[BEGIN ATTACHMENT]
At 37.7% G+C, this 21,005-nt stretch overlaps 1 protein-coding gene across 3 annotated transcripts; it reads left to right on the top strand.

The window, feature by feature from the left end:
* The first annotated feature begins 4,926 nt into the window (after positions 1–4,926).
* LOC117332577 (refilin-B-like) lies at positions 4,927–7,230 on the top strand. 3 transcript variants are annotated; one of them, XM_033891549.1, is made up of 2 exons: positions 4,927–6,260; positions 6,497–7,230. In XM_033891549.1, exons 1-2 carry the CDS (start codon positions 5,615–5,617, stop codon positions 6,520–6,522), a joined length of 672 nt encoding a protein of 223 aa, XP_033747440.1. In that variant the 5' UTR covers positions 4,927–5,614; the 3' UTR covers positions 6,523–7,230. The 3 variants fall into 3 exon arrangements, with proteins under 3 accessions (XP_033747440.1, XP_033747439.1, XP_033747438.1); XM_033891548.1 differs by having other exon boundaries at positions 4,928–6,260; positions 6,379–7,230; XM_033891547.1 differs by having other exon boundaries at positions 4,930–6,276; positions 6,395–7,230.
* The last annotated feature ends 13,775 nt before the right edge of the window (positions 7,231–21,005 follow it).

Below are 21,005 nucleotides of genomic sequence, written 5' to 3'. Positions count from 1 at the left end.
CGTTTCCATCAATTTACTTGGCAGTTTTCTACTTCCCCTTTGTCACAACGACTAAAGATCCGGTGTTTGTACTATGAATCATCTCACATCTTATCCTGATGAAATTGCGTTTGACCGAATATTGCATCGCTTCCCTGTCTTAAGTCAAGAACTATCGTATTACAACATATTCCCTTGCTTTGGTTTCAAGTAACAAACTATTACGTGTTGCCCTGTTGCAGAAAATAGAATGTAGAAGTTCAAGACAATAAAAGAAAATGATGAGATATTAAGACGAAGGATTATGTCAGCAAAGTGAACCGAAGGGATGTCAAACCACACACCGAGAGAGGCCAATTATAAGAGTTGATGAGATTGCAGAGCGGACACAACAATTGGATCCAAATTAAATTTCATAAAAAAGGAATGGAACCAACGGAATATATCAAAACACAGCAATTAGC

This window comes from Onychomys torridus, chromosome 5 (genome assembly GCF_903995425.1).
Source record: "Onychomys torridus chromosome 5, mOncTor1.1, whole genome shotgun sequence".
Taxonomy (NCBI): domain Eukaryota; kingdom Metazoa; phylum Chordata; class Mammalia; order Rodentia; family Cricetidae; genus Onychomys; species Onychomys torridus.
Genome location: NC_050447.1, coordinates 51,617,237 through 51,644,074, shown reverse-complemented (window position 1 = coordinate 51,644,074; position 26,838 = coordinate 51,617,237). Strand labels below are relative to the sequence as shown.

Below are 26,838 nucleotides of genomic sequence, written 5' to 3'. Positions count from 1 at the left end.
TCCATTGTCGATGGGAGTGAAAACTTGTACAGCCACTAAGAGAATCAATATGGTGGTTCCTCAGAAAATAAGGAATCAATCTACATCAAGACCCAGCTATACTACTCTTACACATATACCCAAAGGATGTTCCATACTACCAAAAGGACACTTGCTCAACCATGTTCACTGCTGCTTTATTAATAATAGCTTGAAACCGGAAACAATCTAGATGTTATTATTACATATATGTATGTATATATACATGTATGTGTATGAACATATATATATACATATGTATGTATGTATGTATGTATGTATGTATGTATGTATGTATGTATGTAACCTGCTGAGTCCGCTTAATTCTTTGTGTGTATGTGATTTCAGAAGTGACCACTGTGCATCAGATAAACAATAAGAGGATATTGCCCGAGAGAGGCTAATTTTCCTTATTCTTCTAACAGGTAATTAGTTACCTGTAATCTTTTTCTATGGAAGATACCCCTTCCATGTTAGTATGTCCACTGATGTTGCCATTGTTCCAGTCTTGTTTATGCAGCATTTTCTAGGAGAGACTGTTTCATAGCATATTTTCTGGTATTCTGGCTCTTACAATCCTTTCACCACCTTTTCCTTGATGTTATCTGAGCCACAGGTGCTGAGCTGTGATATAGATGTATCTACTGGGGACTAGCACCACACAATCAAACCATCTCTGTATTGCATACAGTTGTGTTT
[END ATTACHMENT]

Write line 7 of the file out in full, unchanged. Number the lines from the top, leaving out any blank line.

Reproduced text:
CGTTTCCATCAATTTACTTGGCAGTTTTCTACTTCCCCTTTGTCACAACGACTAAAGATCCGGTGTTTGTACTATGAATCATCTCACATCTTATCCTGATGAAATTGCGTTTGACCGAATATTGCATCGCTTCCCTGTCTTAAGTCAAGAACTATCGTATTACAACATATTCCCTTGCTTTGGTTTCAAGTAACAAACTATTACGTGTTGCCCTGTTGCAGAAAATAGAATGTAGAAGTTCAAGACAATAAAAGAAAATGATGAGATATTAAGACGAAGGATTATGTCAGCAAAGTGAACCGAAGGGATGTCAAACCACACACCGAGAGAGGCCAATTATAAGAGTTGATGAGATTGCAGAGCGGACACAACAATTGGATCCAAATTAAATTTCATAAAAAAGGAATGGAACCAACGGAATATATCAAAACACAGCAATTAGC